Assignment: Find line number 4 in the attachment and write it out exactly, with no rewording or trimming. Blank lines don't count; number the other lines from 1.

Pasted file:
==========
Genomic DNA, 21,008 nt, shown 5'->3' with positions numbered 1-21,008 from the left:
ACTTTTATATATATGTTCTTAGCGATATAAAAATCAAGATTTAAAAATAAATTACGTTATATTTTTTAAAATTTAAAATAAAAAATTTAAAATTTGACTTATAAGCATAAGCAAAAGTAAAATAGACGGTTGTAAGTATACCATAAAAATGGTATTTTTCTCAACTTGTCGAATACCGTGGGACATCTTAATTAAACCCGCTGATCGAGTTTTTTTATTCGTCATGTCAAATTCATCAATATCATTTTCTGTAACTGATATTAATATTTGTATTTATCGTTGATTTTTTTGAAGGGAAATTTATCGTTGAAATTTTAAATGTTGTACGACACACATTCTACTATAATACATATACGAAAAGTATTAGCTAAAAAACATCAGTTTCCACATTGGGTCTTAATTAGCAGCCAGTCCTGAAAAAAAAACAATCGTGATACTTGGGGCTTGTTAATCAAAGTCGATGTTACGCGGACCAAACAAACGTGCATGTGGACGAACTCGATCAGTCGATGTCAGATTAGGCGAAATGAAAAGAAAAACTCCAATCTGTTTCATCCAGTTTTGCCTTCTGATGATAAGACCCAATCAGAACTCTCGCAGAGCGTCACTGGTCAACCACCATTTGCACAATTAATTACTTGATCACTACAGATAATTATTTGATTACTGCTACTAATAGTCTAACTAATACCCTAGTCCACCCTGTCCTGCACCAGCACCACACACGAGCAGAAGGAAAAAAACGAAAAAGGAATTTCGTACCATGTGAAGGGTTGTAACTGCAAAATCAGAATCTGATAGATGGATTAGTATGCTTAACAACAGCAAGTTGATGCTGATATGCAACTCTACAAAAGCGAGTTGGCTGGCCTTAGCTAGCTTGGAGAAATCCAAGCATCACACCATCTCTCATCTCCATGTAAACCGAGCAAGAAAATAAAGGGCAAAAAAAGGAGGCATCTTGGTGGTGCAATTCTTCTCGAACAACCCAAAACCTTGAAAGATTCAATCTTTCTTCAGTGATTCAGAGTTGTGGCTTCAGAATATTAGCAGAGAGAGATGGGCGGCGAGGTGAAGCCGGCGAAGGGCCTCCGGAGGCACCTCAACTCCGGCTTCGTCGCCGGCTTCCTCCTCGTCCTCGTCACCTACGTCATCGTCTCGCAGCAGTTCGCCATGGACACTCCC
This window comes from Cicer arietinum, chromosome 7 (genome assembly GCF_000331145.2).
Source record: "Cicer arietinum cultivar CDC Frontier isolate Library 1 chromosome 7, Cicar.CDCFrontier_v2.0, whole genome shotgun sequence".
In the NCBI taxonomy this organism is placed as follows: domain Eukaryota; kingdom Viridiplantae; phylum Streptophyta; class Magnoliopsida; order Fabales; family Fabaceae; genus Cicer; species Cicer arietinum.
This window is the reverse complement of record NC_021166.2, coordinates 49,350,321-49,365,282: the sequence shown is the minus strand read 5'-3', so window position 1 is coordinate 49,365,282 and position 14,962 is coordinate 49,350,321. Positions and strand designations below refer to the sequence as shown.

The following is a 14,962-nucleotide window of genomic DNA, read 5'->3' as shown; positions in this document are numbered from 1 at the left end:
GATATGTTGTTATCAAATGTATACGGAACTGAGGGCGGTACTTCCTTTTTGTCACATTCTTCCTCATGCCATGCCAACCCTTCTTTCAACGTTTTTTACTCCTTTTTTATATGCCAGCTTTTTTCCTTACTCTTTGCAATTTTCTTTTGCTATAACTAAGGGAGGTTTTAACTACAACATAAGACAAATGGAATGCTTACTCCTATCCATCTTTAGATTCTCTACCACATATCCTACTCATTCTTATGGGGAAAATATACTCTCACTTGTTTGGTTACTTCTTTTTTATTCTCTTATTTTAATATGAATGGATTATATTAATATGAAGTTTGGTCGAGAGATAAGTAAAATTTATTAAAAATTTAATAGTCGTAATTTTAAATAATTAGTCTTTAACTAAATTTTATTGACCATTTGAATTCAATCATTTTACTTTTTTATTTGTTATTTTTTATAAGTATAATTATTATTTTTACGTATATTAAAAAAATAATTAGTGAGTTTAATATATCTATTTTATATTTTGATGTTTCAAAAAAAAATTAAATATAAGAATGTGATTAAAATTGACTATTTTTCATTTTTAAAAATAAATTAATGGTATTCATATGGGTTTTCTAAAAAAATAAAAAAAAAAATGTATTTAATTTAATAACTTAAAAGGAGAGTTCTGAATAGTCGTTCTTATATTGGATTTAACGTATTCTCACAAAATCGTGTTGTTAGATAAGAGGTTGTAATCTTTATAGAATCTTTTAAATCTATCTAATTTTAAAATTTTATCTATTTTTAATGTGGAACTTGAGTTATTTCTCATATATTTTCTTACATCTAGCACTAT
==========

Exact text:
Source record: "Cicer arietinum cultivar CDC Frontier isolate Library 1 chromosome 7, Cicar.CDCFrontier_v2.0, whole genome shotgun sequence".